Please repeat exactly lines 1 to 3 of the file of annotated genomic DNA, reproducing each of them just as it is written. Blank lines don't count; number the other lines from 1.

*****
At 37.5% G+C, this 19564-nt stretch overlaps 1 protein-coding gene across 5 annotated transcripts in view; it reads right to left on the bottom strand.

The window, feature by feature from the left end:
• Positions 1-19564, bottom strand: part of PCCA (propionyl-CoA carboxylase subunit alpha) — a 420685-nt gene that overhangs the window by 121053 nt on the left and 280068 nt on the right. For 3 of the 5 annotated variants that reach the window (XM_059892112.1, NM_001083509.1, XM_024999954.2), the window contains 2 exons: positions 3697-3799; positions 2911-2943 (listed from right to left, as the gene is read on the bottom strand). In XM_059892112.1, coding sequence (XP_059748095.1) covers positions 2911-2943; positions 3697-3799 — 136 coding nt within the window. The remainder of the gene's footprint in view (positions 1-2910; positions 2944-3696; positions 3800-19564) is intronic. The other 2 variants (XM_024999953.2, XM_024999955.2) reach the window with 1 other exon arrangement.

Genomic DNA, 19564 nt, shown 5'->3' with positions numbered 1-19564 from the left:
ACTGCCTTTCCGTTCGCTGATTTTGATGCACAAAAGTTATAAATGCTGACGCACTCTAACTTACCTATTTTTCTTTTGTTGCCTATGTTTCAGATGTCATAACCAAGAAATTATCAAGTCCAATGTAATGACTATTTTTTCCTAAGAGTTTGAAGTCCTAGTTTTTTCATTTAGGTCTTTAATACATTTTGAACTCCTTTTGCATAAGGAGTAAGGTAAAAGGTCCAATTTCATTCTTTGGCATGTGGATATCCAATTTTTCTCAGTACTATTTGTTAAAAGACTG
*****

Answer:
At 37.5% G+C, this 19564-nt stretch overlaps 1 protein-coding gene across 5 annotated transcripts in view; it reads right to left on the bottom strand.

The window, feature by feature from the left end:
• Positions 1-19564, bottom strand: part of PCCA (propionyl-CoA carboxylase subunit alpha) — a 420685-nt gene that overhangs the window by 121053 nt on the left and 280068 nt on the right. For 3 of the 5 annotated variants that reach the window (XM_059892112.1, NM_001083509.1, XM_024999954.2), the window contains 2 exons: positions 3697-3799; positions 2911-2943 (listed from right to left, as the gene is read on the bottom strand). In XM_059892112.1, coding sequence (XP_059748095.1) covers positions 2911-2943; positions 3697-3799 — 136 coding nt within the window. The remainder of the gene's footprint in view (positions 1-2910; positions 2944-3696; positions 3800-19564) is intronic. The other 2 variants (XM_024999953.2, XM_024999955.2) reach the window with 1 other exon arrangement.